Bureaucracy is supposedly unsuitable to quickly changing and highly demanding features of contemporary organizations as this type of management is synonymous to red tape and it represents dozens of negative effects such as rigidity, alienation, and low commitment (Adler, 1999, pp.37). However, with core characteristics of the bureaucratic form (e.g. formalization, hierarchy and specialization) (Adler & Borys, 1996, p.1) as well as evidence of ongoing existence of this management method, bureaucracy is proved to remain relevant in terms of following facets: it very fits organizations characterized with routine tasks; it comes up with exceptional requirements of some specific organizations; it is very well-suited to ease the tension of interest conflict between members of organization; and an appropriate style of bureaucracy will create and foster trust, commitment and motivation among employees. This paper argues that bureaucracy will keep pace with fast-moving contemporary organizations provided that organization management takes into account cultural features, quality of labor force, and the need of continuous improvement.
Despite the fact that bureaucracy possesses some negative consequences such as rigidity, alienation, and low commitment (Adler, 1999, p.37) or bureaucracy is under criticism for dehumanizing people (Grey, 2005), there is evidence of bureaucracy existence in today world. For example, in America, the democratic government uses the rules of bureaucratic management; and bureaucratic principles are applied in administration of the customs and the foreign service alike (Mises, 1983, p.47). Normally, when bureaucracy is discussed, this management style is usually assimilated to red tape, over-controlling bosses, and apathetic employees (Adler, 1999, p.36); or it is regarded as incompatible to individual liberty, personal accountability and other virtues (Du Gay, 2000, p.67); or it is even regarded as one of the great evils (Adler, 1999 p.46). Nevertheless, this stereotype against bureaucracy is probably shaped by practical adoption of insufficiently bureaucratic form in nontraditional communist countries. According to Pearce (2000, p.151), bureaucracy in these countries is characterized by particularistic organizational practices that are designed to encourage excessively high level of formalization and hierarchy in favor of minority group interest (e.g. workplace authority, leaders). By contrast, universalistic bureaucracy is intended to enhance satisfaction of employees and effectiveness of organization as well (Pearce, 2000, p.150). This paper argues that the relevance of today’s bureaucracy is derived from universalistic practices that involve performance appraisal system, job description, financial accounting systems, and grievance procedures (Heneman at al.1989, cited in Pearce, 2000, p.159). In other words, the transparency and efficiency-oriented goal of this bureaucracy type may be used to explain why almost every organization at least capitalize on some extent of bureaucracy features (Jaffe, p.116).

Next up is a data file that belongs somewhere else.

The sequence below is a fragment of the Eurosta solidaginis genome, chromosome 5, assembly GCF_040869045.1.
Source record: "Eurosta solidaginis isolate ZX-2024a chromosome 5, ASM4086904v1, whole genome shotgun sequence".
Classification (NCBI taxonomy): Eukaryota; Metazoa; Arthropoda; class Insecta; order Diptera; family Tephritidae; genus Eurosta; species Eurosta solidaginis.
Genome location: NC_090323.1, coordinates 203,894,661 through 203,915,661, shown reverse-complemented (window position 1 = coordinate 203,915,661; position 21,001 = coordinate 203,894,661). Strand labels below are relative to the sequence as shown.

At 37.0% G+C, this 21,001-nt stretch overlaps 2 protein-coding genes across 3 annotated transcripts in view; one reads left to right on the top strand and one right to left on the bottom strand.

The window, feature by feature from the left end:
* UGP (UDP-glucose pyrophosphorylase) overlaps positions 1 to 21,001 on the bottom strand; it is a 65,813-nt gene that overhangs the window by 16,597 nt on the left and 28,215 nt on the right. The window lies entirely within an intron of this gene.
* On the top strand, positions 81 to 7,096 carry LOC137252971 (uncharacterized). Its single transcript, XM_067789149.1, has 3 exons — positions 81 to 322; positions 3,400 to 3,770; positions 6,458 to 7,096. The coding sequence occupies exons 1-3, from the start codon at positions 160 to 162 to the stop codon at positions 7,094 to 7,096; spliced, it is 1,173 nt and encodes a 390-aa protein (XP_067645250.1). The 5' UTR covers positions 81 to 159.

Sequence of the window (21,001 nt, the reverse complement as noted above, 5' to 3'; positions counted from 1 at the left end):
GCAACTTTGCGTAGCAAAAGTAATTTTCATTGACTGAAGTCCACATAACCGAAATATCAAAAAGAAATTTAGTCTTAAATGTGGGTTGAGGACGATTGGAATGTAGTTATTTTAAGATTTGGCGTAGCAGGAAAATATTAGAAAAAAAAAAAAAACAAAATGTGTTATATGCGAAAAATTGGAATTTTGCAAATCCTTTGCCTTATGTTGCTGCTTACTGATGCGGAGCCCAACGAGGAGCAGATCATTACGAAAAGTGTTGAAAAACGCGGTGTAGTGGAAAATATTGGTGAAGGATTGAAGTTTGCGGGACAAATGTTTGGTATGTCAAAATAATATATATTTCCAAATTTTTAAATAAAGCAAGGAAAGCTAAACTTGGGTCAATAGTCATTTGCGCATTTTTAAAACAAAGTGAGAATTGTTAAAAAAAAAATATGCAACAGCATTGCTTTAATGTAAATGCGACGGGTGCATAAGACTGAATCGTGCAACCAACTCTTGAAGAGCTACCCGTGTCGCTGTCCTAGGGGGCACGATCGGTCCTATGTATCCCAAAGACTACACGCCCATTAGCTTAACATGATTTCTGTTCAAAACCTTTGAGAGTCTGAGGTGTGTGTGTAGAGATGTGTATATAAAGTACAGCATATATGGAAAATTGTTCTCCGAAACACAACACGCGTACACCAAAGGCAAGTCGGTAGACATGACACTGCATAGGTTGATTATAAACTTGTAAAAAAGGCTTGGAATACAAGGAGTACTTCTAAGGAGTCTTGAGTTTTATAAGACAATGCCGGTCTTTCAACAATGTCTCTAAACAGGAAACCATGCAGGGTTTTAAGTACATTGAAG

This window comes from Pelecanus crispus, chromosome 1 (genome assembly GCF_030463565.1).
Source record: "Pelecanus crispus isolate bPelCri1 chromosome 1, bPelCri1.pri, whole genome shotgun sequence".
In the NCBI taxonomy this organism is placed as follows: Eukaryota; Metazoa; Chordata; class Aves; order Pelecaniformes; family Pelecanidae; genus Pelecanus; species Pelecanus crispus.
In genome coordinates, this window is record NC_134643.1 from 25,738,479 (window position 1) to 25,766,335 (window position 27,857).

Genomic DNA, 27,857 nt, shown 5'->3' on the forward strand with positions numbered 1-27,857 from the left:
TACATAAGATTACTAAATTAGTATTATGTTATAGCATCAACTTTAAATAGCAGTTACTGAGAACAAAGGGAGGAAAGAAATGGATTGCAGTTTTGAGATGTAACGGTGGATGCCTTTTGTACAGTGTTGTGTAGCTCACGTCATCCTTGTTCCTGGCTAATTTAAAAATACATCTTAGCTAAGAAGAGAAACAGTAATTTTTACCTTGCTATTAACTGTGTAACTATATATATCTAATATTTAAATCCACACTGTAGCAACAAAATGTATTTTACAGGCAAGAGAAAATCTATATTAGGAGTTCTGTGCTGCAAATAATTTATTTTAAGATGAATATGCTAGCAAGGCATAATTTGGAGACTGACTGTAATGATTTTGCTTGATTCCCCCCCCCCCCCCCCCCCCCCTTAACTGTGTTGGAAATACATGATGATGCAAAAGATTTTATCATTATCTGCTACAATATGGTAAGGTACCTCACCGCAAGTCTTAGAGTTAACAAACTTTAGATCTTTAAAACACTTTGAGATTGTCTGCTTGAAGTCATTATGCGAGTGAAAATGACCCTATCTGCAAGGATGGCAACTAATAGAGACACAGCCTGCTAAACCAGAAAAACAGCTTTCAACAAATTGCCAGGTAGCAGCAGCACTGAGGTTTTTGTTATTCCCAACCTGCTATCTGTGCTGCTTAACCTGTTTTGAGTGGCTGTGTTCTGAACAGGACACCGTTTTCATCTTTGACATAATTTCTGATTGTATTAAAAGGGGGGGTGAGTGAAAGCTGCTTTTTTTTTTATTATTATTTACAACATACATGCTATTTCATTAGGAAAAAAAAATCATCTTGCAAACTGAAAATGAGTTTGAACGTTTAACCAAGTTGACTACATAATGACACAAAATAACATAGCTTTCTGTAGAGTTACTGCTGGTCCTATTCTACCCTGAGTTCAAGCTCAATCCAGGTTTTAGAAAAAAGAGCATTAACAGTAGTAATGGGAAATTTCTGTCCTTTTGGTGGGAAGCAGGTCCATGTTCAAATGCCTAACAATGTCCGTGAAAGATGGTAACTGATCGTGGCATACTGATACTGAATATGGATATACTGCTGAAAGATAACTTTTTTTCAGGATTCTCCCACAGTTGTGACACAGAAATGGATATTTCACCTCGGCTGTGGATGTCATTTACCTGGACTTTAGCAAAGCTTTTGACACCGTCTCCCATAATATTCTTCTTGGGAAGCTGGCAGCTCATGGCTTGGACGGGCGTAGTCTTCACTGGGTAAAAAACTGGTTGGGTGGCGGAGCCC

The current existence of bureaucracy may be primarily attributed to positive influences derived from bureaucracy rules that may be suitable at different extent to organizations regardless its sorts or level of development. Apparently, it is normally agreed that there is inevitable conflict in the interest between members of an organization. For example, the interest of workers and managers not always come hand in hand (Adler, 1999, p.45). According to Jaffe (p.97), this conflict in interest that inevitably cause organization tension, may be neutralized through bureaucratic rules (e.g. procedures, supervision or coordination) so as nonowners find their interest while creating interest for organizational owners. Additionally, (Adler, 1999, p.96) also points out that bureaucratic rules are more easily exercised and enforced if all members of organization have common interest. For example, both managers and workers find their interest in complying with rules and principles of fire or safety prevention practices and as a result, the high level of bureaucracy formalization to have these rules strictly exercised and enforced is voluntarily accepted by all members of organization. Obviously, in this regards, the formalized procedures of the representative bureaucracy are necessary and relevant for any sort of organization.